Little Compass RoseCaribbean Compass   July 2008

Vieques —
the Forgotten Virgin

“It’s pretty far south of the rhumb line between Fajardo and St. Thomas.”

“The island pales in comparison to Culebra for cruising, dining, beaches, services, good holding, etcetera. We wouldn’t stop there unless we needed to on the upwind passage from Fajardo to St. Croix.”

“Isabel Segunda is an exposed anchorage.”

“Esperanza is protected, but too grassy for reliable good holding, and The anchorages east of there were in the ‘forbidden zone’ for so many years, it would never occur to us to go there.”

These are some comments made by seasoned Caribbean cruisers. But as cruisers increasingly complain about crowded anchorages in the Eastern Caribbean islands, it might be time to give Vieques — only a day’s sail west of bustling St. Thomas — another look. Thanks to the efforts of dedicated activists and a series of protests that began in 1999, the US military, which had expropriated a large part of the island during World War II to use for bombing target practice, finally ceased these activities and pulled out in 2003.

In his Cruising Guide to the Eastern Caribbean: Puerto Rico, the Spanish, US and British Virgin Islands, Don Street writes: “Vieques is one of the undiscovered islands of the Eastern Caribbean, with many fine anchorages… there is enough cruising to keep a yachtsman busy for weeks.” Street gives details of numerous anchorages on the island, and it’s well worth getting a copy of this book (available at to plan your visit.

Bruce Van Sant, in his The Gentleman’s Guide to Passages South: The Thornless Path to Windward, also give Vieques praise: “Many consider these bays, coves and beaches the best of all Virgin Island anchorages. Untouched by developers, they have stayed off limits most of the last hundred years…. A good plan would launch a cruise of Vieques from Culebra. While enjoying superb Culebrense cruising, you can watch for a window of favorable weather….” This is another book (available from that will be a most useful reference for a Vieques’ cruise. Up-to-date charts are also a good idea for navigating the reefs and rocks of this beautiful, uncrowded cruising ground.

Van Sant predicts, “After munitions cleanup, perhaps years, you can look forward to rampant development to spoil these beautiful coves more than bombs could.” But that hasn’t happened yet. The largest resort on the island was closed, and had been for some time, as of this writing. Commerce is low key, driven mainly by small guesthouses catering to beach lovers. Small herds of Paso Fino horses, owned by humans but unfenced and unfettered, wander the beaches and roadsides. Long stretches of magnificent sandy beach are backed by trees and shrubs, not high-rises, and dotted with people only at long intervals, even in high season. We recently saw just two yachts anchored at Sun Bay, three on moorings off Green Beach, and four at Esperanza. On the weekends, sportfishing boats from Puerto Rico visit, but during the week peace and quiet reign.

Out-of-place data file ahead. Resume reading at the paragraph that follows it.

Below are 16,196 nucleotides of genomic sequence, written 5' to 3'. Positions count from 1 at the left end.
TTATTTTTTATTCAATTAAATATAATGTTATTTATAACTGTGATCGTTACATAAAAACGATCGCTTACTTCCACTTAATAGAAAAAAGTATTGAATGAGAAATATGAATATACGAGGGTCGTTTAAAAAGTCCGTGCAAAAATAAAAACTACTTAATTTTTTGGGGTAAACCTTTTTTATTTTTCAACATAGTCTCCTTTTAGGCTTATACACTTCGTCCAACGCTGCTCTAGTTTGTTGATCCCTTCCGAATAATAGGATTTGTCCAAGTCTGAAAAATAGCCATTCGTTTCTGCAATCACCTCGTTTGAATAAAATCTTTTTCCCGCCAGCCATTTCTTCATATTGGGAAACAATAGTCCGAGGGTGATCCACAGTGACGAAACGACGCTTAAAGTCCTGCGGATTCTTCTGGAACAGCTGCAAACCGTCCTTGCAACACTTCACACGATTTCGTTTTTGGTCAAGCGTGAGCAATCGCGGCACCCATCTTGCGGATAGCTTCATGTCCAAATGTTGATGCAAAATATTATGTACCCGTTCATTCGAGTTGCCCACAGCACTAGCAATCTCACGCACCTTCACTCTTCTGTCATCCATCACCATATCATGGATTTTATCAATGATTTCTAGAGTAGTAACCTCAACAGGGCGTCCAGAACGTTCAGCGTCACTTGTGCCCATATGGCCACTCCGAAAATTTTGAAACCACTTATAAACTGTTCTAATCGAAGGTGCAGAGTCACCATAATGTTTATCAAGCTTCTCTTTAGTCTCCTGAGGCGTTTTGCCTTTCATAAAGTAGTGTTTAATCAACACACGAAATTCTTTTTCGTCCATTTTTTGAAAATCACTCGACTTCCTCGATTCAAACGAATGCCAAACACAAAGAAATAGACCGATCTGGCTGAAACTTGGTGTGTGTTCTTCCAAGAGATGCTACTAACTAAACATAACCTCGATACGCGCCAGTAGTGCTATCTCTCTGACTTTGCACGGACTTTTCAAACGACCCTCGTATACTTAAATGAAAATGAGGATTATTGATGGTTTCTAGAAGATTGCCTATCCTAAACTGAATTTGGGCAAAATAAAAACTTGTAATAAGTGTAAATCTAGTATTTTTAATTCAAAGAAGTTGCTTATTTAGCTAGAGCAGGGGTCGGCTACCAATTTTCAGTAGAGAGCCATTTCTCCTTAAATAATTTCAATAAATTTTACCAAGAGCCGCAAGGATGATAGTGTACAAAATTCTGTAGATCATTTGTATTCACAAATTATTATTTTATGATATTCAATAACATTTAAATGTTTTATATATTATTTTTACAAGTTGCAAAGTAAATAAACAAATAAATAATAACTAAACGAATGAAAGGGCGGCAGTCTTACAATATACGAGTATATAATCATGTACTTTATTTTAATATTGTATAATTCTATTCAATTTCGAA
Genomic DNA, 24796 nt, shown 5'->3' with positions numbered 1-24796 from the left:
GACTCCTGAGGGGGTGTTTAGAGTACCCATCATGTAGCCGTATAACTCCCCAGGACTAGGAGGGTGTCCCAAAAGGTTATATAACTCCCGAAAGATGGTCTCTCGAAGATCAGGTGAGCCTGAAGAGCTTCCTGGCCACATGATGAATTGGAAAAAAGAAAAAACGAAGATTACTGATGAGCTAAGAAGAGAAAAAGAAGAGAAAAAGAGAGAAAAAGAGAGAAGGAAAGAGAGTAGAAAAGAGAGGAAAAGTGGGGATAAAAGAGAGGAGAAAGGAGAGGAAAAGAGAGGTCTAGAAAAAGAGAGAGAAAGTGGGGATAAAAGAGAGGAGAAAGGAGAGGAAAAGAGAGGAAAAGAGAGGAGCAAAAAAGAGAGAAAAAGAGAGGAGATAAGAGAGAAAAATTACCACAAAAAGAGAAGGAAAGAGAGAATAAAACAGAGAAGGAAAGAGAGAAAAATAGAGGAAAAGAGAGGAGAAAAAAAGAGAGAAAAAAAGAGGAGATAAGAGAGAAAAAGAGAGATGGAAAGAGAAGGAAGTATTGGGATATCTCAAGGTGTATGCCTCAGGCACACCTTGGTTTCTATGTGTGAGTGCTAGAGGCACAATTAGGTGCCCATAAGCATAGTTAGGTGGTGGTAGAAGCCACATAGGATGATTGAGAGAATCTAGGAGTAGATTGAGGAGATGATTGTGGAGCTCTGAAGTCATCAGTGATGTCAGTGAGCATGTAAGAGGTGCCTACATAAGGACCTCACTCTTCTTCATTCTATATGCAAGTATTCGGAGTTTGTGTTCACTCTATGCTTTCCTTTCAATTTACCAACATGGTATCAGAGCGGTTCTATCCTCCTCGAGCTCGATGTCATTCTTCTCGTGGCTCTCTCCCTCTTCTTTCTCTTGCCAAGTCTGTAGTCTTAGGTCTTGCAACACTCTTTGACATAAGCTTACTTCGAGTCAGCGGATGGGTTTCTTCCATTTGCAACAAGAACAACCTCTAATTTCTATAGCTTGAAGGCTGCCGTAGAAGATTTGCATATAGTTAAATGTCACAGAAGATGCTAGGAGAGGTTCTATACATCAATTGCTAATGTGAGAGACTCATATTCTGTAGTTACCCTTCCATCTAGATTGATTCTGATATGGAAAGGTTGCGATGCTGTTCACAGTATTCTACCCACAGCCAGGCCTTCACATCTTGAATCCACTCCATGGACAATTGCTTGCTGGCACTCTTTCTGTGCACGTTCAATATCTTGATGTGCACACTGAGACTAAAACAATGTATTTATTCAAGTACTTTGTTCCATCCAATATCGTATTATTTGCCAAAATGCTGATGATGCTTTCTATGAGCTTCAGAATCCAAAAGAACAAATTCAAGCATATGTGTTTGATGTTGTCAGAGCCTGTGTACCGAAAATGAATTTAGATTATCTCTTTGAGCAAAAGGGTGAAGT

Cruiser Betty Karl named Ensenada Honda in Vieques (there is also an Ensenada Honda in Culebra) as one of her favorite anchorages: “Ensenada Honda in Vieques is wonderfully wide open, sheltered and almost uninhabited. Such quiet! We saw only one other boat in the week we stayed there. It is totally lined in mangroves, so the water isn’t clear, but it’s very calm. When we were there, the bombing range was still practicing and we had to let them know we were nearby. It was interesting watching the ripples in our water glasses when a practice bomb went off nearby. That anchorage remains one of my favorites.”

If you clear in at Isabel Segunda, you can also stop at the bank there and visit the supermarket to stock up if necessary. At Esperanza, the only other “town”, you wont find banks or supermarkets but there are some good restaurants — try Mucho Gusto for local cuisine. Otherwise, you’ll be at anchorages with few or no facilities ashore.
Rental cars are readily available for shoreside exploration, and a Jeep is recommended for exploring rough roads. If you want to visit Puerto Rico without taking your boat there, there are daily ferries to Fajardo from Isabel Segunda, and commuter flights from the tiny airport to San Juan.

Don Street says, “Vieques is like Tortola in the early 1960s.” If that thought appeals to you, a cruise of Vieques might be just the thing, either this summer, for nearness to a hurricane hole (get to Ensenada Honda before the crowds from Puerto Rico or the US Virgins!) or in the winter, when the milk run anchorages are just too crowded.

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